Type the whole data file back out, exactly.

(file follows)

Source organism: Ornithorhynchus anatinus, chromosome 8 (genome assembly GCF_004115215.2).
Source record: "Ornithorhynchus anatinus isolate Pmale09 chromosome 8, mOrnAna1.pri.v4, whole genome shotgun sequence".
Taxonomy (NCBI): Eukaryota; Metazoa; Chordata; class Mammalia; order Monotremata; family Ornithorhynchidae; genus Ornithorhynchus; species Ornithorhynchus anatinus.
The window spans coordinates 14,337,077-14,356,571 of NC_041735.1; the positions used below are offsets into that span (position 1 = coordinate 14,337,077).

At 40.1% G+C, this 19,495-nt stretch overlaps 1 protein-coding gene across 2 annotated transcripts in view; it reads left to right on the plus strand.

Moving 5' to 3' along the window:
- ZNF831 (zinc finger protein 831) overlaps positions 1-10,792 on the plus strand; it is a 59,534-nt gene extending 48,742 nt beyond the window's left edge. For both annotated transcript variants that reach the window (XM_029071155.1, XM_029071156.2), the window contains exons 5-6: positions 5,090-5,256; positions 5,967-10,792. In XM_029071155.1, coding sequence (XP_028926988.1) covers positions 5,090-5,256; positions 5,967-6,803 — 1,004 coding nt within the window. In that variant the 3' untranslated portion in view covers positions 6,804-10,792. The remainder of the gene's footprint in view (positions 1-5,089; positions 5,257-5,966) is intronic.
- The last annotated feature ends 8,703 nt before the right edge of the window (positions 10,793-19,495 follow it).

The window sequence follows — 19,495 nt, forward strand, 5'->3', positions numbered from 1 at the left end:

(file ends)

Source organism: Ornithorhynchus anatinus, chromosome 8 (genome assembly GCF_004115215.2).
Source record: "Ornithorhynchus anatinus isolate Pmale09 chromosome 8, mOrnAna1.pri.v4, whole genome shotgun sequence".
Taxonomy (NCBI): Eukaryota; Metazoa; Chordata; class Mammalia; order Monotremata; family Ornithorhynchidae; genus Ornithorhynchus; species Ornithorhynchus anatinus.
The window spans coordinates 14,337,077-14,356,571 of NC_041735.1; the positions used below are offsets into that span (position 1 = coordinate 14,337,077).

At 40.1% G+C, this 19,495-nt stretch overlaps 1 protein-coding gene across 2 annotated transcripts in view; it reads left to right on the plus strand.

Moving 5' to 3' along the window:
- ZNF831 (zinc finger protein 831) overlaps positions 1-10,792 on the plus strand; it is a 59,534-nt gene extending 48,742 nt beyond the window's left edge. For both annotated transcript variants that reach the window (XM_029071155.1, XM_029071156.2), the window contains exons 5-6: positions 5,090-5,256; positions 5,967-10,792. In XM_029071155.1, coding sequence (XP_028926988.1) covers positions 5,090-5,256; positions 5,967-6,803 — 1,004 coding nt within the window. In that variant the 3' untranslated portion in view covers positions 6,804-10,792. The remainder of the gene's footprint in view (positions 1-5,089; positions 5,257-5,966) is intronic.
- The last annotated feature ends 8,703 nt before the right edge of the window (positions 10,793-19,495 follow it).

The window sequence follows — 19,495 nt, forward strand, 5'->3', positions numbered from 1 at the left end: